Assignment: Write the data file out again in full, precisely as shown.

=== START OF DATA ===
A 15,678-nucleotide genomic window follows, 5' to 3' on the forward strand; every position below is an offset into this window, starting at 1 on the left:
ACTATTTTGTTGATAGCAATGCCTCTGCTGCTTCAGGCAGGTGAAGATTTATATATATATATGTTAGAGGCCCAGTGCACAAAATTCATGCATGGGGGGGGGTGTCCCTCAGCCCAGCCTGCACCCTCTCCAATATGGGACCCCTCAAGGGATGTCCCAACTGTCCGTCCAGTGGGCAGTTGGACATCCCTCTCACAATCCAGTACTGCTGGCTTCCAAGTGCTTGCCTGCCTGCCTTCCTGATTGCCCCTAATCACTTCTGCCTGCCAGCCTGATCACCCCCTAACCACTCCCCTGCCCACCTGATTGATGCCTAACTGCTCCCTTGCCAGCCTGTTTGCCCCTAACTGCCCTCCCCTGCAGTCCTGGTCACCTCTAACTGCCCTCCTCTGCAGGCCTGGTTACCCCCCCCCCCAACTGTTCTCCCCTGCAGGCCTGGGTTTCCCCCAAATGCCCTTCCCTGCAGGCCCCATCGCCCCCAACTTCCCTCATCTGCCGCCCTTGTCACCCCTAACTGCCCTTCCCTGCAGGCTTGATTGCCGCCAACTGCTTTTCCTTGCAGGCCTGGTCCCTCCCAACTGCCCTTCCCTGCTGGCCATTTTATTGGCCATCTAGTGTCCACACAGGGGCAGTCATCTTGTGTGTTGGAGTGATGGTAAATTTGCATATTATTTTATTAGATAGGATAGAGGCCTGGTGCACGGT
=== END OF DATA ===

A 15,678-nucleotide genomic window follows, 5' to 3' on the forward strand; every position below is an offset into this window, starting at 1 on the left:
ACTATTTTGTTGATAGCAATGCCTCTGCTGCTTCAGGCAGGTGAAGATTTATATATATATATGTTAGAGGCCCAGTGCACAAAATTCATGCATGGGGGGGGGTGTCCCTCAGCCCAGCCTGCACCCTCTCCAATATGGGACCCCTCAAGGGATGTCCCAACTGTCCGTCCAGTGGGCAGTTGGACATCCCTCTCACAATCCAGTACTGCTGGCTTCCAAGTGCTTGCCTGCCTGCCTTCCTGATTGCCCCTAATCACTTCTGCCTGCCAGCCTGATCACCCCCTAACCACTCCCCTGCCCACCTGATTGATGCCTAACTGCTCCCTTGCCAGCCTGTTTGCCCCTAACTGCCCTCCCCTGCAGTCCTGGTCACCTCTAACTGCCCTCCTCTGCAGGCCTGGTTACCCCCCCCCCCAACTGTTCTCCCCTGCAGGCCTGGGTTTCCCCCAAATGCCCTTCCCTGCAGGCCCCATCGCCCCCAACTTCCCTCATCTGCCGCCCTTGTCACCCCTAACTGCCCTTCCCTGCAGGCTTGATTGCCGCCAACTGCTTTTCCTTGCAGGCCTGGTCCCTCCCAACTGCCCTTCCCTGCTGGCCATTTTATTGGCCATCTAGTGTCCACACAGGGGCAGTCATCTTGTGTGTTGGAGTGATGGTAAATTTGCATATTATTTTATTAGATAGGATAGAGGCCTGGTGCACGGT